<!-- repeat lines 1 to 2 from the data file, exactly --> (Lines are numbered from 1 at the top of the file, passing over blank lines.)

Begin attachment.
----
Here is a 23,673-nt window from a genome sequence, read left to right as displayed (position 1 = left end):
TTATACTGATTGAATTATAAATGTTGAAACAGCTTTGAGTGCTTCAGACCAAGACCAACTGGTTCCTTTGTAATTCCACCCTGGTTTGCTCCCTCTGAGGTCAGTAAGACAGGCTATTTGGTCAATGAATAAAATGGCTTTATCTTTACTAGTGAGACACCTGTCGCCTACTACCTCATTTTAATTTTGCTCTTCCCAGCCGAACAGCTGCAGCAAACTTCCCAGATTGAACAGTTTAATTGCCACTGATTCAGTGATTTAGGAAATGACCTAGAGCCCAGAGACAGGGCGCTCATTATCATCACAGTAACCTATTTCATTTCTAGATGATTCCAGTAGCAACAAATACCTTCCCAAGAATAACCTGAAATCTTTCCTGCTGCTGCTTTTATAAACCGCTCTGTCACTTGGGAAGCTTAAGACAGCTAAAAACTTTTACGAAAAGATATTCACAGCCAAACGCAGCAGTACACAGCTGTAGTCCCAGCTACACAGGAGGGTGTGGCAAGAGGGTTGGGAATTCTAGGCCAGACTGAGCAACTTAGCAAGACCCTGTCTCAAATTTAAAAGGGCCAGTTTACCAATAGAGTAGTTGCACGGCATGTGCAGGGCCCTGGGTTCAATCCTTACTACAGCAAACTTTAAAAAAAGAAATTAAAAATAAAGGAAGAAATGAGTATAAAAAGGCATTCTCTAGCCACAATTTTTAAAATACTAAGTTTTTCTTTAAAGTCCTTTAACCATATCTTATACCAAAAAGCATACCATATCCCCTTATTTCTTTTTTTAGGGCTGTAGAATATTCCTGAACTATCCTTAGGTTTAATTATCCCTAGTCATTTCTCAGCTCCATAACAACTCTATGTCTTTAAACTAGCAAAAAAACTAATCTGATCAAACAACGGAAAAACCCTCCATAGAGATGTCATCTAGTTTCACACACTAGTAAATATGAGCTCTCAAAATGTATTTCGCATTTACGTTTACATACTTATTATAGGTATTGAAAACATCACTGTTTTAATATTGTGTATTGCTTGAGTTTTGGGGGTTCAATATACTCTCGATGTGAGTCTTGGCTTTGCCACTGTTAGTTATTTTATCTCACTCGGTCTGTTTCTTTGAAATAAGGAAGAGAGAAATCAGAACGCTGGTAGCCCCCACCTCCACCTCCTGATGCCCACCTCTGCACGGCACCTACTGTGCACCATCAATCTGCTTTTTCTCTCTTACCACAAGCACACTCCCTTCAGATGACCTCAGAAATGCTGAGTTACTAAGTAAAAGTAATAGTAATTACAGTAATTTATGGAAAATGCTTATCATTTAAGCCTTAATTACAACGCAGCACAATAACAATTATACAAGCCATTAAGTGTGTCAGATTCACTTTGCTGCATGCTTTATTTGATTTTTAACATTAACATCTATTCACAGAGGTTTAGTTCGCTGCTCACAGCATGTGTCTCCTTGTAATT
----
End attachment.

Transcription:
Here is a 23,673-nt window from a genome sequence, read left to right as displayed (position 1 = left end):
TTATACTGATTGAATTATAAATGTTGAAACAGCTTTGAGTGCTTCAGACCAAGACCAACTGGTTCCTTTGTAATTCCACCCTGGTTTGCTCCCTCTGAGGTCAGTAAGACAGGCTATTTGGTCAATGAATAAAATGGCTTTATCTTTACTAGTGAGACACCTGTCGCCTACTACCTCATTTTAATTTTGCTCTTCCCAGCCGAACAGCTGCAGCAAACTTCCCAGATTGAACAGTTTAATTGCCACTGATTCAGTGATTTAGGAAATGACCTAGAGCCCAGAGACAGGGCGCTCATTATCATCACAGTAACCTATTTCATTTCTAGATGATTCCAGTAGCAACAAATACCTTCCCAAGAATAACCTGAAATCTTTCCTGCTGCTGCTTTTATAAACCGCTCTGTCACTTGGGAAGCTTAAGACAGCTAAAAACTTTTACGAAAAGATATTCACAGCCAAACGCAGCAGTACACAGCTGTAGTCCCAGCTACACAGGAGGGTGTGGCAAGAGGGTTGGGAATTCTAGGCCAGACTGAGCAACTTAGCAAGACCCTGTCTCAAATTTAAAAGGGCCAGTTTACCAATAGAGTAGTTGCACGGCATGTGCAGGGCCCTGGGTTCAATCCTTACTACAGCAAACTTTAAAAAAAGAAATTAAAAATAAAGGAAGAAATGAGTATAAAAAGGCATTCTCTAGCCACAATTTTTAAAATACTAAGTTTTTCTTTAAAGTCCTTTAACCATATCTTATACCAAAAAGCATACCATATCCCCTTATTTCTTTTTTTAGGGCTGTAGAATATTCCTGAACTATCCTTAGGTTTAATTATCCCTAGTCATTTCTCAGCTCCATAACAACTCTATGTCTTTAAACTAGCAAAAAAACTAATCTGATCAAACAACGGAAAAACCCTCCATAGAGATGTCATCTAGTTTCACACACTAGTAAATATGAGCTCTCAAAATGTATTTCGCATTTACGTTTACATACTTATTATAGGTATTGAAAACATCACTGTTTTAATATTGTGTATTGCTTGAGTTTTGGGGGTTCAATATACTCTCGATGTGAGTCTTGGCTTTGCCACTGTTAGTTATTTTATCTCACTCGGTCTGTTTCTTTGAAATAAGGAAGAGAGAAATCAGAACGCTGGTAGCCCCCACCTCCACCTCCTGATGCCCACCTCTGCACGGCACCTACTGTGCACCATCAATCTGCTTTTTCTCTCTTACCACAAGCACACTCCCTTCAGATGACCTCAGAAATGCTGAGTTACTAAGTAAAAGTAATAGTAATTACAGTAATTTATGGAAAATGCTTATCATTTAAGCCTTAATTACAACGCAGCACAATAACAATTATACAAGCCATTAAGTGTGTCAGATTCACTTTGCTGCATGCTTTATTTGATTTTTAACATTAACATCTATTCACAGAGGTTTAGTTCGCTGCTCACAGCATGTGTCTCCTTGTAATT